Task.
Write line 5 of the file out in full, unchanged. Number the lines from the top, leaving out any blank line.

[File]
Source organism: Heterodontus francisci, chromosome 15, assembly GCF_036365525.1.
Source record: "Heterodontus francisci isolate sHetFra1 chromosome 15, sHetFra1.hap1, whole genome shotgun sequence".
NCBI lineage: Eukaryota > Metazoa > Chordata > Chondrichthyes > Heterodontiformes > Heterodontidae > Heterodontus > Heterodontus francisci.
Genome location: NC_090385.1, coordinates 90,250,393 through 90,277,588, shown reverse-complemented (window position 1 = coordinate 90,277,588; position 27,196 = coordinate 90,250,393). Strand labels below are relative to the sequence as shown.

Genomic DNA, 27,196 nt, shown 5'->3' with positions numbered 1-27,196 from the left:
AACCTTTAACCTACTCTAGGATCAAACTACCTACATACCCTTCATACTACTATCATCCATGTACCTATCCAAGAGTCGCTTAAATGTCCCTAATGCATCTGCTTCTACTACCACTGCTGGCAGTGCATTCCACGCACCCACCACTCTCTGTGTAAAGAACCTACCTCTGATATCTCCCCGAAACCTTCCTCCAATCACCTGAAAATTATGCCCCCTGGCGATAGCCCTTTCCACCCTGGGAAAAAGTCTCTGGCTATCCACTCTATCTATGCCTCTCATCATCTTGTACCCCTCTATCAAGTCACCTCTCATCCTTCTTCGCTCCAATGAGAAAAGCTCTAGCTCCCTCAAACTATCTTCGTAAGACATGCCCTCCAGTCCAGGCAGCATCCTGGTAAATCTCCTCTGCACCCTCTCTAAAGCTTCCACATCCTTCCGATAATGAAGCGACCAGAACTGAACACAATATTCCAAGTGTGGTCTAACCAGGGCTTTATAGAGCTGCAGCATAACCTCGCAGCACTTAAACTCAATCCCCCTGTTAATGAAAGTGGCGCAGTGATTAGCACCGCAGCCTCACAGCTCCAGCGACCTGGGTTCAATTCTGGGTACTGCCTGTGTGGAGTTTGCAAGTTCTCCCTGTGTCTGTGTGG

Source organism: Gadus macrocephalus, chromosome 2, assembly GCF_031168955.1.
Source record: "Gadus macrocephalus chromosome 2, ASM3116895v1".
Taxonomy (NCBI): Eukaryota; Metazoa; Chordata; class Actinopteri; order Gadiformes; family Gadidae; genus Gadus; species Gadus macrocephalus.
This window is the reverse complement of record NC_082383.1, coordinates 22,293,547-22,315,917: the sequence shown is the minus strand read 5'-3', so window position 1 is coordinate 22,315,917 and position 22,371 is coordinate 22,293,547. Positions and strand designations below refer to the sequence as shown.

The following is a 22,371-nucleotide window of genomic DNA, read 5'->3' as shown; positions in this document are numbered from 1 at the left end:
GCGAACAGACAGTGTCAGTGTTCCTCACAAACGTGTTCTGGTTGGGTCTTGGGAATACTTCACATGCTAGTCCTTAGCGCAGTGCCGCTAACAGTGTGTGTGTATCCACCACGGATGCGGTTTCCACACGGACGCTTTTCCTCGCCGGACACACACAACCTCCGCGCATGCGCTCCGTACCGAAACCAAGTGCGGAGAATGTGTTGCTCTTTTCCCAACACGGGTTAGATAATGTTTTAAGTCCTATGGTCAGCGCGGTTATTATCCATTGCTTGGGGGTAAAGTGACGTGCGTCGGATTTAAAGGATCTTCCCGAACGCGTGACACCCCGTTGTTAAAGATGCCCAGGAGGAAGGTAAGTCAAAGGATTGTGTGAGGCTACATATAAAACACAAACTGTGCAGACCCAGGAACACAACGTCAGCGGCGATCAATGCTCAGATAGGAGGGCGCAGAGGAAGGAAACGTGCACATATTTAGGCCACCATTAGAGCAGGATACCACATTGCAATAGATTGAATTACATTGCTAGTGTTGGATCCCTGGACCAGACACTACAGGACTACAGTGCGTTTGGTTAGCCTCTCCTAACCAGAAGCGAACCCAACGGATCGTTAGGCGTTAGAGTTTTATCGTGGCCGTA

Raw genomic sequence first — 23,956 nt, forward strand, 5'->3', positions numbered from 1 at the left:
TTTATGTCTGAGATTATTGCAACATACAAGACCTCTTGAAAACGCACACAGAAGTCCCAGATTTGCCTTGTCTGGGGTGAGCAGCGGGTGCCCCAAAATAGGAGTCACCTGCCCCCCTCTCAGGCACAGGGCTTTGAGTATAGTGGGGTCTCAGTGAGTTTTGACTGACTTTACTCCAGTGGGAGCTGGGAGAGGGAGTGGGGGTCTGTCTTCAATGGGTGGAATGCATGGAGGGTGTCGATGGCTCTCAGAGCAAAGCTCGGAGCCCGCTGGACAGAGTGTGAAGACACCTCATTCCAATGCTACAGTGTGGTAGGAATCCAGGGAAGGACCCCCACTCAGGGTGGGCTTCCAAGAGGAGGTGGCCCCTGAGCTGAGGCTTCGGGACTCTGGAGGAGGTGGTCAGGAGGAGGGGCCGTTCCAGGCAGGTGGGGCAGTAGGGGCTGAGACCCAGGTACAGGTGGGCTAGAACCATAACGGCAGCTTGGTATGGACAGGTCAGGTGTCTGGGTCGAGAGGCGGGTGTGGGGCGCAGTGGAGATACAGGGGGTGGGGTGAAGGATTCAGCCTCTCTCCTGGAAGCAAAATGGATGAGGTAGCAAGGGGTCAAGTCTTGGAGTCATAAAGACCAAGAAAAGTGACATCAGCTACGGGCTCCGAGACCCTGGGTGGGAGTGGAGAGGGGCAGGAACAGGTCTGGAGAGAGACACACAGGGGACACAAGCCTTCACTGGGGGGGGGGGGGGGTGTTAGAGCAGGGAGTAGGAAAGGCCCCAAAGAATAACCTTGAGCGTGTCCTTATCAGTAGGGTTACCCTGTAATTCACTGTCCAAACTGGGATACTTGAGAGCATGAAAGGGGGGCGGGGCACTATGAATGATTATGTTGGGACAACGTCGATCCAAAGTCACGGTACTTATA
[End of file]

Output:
Genomic DNA, 27,196 nt, shown 5'->3' with positions numbered 1-27,196 from the left: